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A Brief Guide on the History of Graduation Gowns

A Brief Guide on the History of Graduation Gowns

Graduation ceremonies are celebrated globally, with academic dress playing a large role in acknowledging the achievements of the people wearing them. The tradition of wearing robes started hundreds of years ago and has carried on to this very day. In this brief guide, we take a look into the history of graduation gowns to understand why a practice from so long ago is still so important even today. 

Academic Dress History – Where it Started

Just as other traditions evolve and change over the years, graduation gowns, caps and accessories are no exception, with adjustments to style and practicality happening over time. 

Early gowns were worn on top of cassocks and were weighty garments to keep out the cold. The first specifically academic item of dress used in medieval universities was the cappa clausa, a large sleeveless cloak with an opening in the front for hands for dons worn over a gown. In the sixteenth century, Oxford and Cambridge abandoned this cloak in favour of the gown alone, which was open in front and had long sleeves. 

Hoods were originally used as separate headwear with a cape covering the shoulder and a long tail - called a liripipe - that fell down from the back of the head. From the fifteenth century, the hood ceased to be a head covering as hats, ruffs, and wigs made them impractical so it laid on the shoulders, and the liripipe draped down the back.

Changes in Shapes and Colours of Gowns

The shape and colour of gowns and hoods came to be strictly regulated as a remnant of the medieval and Tudor 'sumptuary laws.' These were rules which limited who could wear certain colours and accoutrements such as swords, ruffs and cloaks. Being a royal colour, Scarlet was confined to judges, bishops, and the highest university officials, including the holders of doctor's degrees. Other gowns were required to be black. 

Over time, the shape and colour of gowns and hoods were defined for specific degrees, such as BA, MA and doctorates. At Oxford and Cambridge, bachelors of arts wore gowns with wide, open sleeves and hoods that were black with white fur lining. Masters graduates wore black gowns with Tudor or 'bag' sleeves, from which arms emerged at the elbow and the remainder of the sleeve draped to the floor, ending in a square. Masters graduates were allowed to wear hoods that were lined with more costly silk (rather than fur). On their heads, they wore hats that often took a square shape, either a 'mortarboard' or another form of square cap.

When discussing the history of graduation gowns, it's important to remember that from the Reformation until 1822, there were only two universities in England, four in Scotland and Trinity College in Dublin. But in the last two hundred years, many more colleges and universities were established, and each was allowed the privilege of determining what academic dress their graduates would wear.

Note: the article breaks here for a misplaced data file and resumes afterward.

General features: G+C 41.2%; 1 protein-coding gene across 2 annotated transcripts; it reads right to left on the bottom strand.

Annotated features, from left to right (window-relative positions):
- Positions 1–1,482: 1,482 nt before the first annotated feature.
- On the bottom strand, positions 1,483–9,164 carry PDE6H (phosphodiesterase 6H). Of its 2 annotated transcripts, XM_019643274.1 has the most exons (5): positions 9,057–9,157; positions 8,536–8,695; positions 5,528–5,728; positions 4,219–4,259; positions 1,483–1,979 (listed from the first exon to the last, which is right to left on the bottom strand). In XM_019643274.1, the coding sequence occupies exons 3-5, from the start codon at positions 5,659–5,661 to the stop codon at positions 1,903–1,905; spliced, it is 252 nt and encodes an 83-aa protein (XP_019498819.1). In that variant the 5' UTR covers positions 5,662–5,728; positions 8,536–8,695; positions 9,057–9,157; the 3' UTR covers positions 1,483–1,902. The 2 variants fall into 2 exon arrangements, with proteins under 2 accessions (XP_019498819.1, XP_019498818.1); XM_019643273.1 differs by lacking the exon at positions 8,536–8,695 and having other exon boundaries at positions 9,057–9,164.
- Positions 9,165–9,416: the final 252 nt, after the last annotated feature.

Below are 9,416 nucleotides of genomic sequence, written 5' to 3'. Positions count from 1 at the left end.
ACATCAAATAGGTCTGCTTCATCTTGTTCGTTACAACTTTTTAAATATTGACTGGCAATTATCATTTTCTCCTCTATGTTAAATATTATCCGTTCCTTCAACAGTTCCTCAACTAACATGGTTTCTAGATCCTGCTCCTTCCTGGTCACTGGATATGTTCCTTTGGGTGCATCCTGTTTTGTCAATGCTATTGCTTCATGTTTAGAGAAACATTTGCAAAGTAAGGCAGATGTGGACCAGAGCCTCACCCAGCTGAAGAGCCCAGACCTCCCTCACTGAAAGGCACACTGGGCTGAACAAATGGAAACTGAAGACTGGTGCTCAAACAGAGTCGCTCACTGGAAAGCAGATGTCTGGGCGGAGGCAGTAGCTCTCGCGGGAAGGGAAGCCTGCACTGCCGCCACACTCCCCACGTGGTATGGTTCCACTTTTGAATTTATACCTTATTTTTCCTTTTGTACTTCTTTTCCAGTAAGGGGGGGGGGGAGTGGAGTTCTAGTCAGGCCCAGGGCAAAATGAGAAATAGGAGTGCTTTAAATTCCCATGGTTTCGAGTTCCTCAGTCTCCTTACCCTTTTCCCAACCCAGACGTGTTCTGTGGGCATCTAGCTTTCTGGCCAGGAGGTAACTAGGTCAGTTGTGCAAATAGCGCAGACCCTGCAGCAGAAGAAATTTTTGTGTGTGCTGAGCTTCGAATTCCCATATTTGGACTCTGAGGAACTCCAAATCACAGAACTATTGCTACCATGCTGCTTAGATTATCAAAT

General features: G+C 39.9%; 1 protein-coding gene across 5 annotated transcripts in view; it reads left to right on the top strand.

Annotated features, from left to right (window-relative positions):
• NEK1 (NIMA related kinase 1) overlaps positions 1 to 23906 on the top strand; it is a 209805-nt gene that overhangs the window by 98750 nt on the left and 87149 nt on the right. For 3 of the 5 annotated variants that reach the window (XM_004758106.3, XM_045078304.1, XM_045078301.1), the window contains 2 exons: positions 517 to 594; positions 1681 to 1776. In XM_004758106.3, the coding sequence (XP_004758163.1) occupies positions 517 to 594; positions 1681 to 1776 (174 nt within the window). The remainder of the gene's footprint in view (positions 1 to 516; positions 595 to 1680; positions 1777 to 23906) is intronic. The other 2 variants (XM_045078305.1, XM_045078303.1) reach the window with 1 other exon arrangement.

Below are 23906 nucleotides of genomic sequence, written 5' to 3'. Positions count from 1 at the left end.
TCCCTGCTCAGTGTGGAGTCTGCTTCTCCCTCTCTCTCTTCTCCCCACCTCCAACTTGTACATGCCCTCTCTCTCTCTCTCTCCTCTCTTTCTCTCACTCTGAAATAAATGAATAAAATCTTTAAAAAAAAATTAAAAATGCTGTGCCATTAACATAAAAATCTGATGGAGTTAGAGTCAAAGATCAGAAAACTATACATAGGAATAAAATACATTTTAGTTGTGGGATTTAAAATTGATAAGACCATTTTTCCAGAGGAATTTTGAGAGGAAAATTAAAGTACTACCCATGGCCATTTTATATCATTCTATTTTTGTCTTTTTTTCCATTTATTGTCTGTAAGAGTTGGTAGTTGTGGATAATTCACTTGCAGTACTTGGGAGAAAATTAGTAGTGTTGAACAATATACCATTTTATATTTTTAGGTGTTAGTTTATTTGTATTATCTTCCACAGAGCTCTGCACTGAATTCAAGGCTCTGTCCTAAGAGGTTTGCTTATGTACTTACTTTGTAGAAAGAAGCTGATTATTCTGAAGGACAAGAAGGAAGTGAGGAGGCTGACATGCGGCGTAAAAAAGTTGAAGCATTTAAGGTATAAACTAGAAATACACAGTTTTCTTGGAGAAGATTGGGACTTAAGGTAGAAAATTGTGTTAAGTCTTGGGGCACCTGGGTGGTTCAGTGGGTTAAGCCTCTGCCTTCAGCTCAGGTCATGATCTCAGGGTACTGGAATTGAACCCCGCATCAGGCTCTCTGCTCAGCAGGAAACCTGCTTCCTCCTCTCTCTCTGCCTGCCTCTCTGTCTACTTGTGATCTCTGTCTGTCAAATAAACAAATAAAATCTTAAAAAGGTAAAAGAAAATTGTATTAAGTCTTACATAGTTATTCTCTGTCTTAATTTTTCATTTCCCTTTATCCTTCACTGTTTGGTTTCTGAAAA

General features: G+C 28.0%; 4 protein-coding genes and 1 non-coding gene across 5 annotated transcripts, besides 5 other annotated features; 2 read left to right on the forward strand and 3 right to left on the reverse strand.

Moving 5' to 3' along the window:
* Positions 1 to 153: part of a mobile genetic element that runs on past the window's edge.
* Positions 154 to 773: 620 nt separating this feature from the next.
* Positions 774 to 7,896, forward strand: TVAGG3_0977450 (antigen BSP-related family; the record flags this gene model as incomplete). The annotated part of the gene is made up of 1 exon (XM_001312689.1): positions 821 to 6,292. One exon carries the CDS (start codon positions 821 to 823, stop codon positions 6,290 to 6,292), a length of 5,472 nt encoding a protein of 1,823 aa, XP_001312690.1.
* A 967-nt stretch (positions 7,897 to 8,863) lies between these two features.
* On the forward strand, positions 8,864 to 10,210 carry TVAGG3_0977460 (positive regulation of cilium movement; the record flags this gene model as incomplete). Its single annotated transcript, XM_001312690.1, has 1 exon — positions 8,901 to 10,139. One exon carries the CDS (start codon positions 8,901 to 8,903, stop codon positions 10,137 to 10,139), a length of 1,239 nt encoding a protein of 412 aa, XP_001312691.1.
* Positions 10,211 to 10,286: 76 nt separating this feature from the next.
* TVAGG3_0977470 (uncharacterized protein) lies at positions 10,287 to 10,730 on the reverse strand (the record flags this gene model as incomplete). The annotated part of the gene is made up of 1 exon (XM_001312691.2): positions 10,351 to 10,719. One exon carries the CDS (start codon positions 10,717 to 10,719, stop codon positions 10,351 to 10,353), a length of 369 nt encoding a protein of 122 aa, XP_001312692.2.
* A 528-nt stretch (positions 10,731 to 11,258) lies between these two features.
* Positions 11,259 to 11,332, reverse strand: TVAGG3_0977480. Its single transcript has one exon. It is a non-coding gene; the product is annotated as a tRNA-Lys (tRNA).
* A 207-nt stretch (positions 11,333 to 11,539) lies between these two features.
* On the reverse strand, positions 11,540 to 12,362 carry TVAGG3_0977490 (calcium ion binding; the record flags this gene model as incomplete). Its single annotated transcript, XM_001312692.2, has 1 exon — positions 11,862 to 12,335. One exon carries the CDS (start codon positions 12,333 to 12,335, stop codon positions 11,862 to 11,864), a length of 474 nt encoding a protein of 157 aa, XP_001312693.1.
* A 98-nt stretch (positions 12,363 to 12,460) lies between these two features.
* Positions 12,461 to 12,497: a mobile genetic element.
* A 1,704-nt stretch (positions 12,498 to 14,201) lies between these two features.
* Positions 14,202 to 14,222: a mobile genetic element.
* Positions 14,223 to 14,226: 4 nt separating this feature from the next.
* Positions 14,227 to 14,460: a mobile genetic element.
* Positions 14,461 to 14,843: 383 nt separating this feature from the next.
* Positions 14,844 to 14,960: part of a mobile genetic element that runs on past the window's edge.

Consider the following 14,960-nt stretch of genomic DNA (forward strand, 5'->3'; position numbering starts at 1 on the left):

There were four distinct phases in the foundation of modern universities: 

1. The early nineteenth-century foundations 

- St David's College, Lampeter (1822)

- the University of Durham (1832)

- University College London and King's College London (1828-9)

2. Large civic universities 

E.g. Manchester, Liverpool, Leeds, Birmingham, Sheffield, Wales, Belfast

3. The 'Redbrick' universities 

E.g. Bristol, Nottingham, Reading

4. The modern universities

These include those polytechnics that were granted university status in 1992. 

Since 2000 over a dozen colleges of higher education have also gained university status. Many royal colleges (such as medical colleges), institutes, and learned societies also require academic dress for graduations and ceremonies.

How the History of Academic Dress Still Affects Us

Today, most universities have adopted the style of bachelors' and masters' gowns used at Oxford and Cambridge, and some followed the tradition that bachelors have fur on their hoods and masters have silk. 

But naturally, with over 140 universities in the UK, many different colours and styles have developed. Some universities, like Portsmouth and the University of Manchester (2005), have adopted purple as a colour 'theme' for their corporate design and academic dress. Some, like Keele, use it for their doctoral robes. Other universities like Aston, Glamorgan and Brighton have adopted cloth on their gowns and hoods in which their arms or logos are woven.

The history of graduation gowns tells a story of adaptation. It shows the importance of tradition reflected in the number of institutions that still adhere to having academic attire for graduation ceremonies. Moreover, even as home graduation ceremonies become increasingly popular, graduates are still opting to hire and buy graduation attire for photographs and mark their achievements. 

Should you require any assistance in finding your own graduation academic dress for a ceremony at home or a venue, please contact our friendly team of experts. 

Special thanks to The Burgon Society, who promote the study of academic dress in all its aspects. Marston Robing Limited is proud to be a corporate member of the Burgon Society.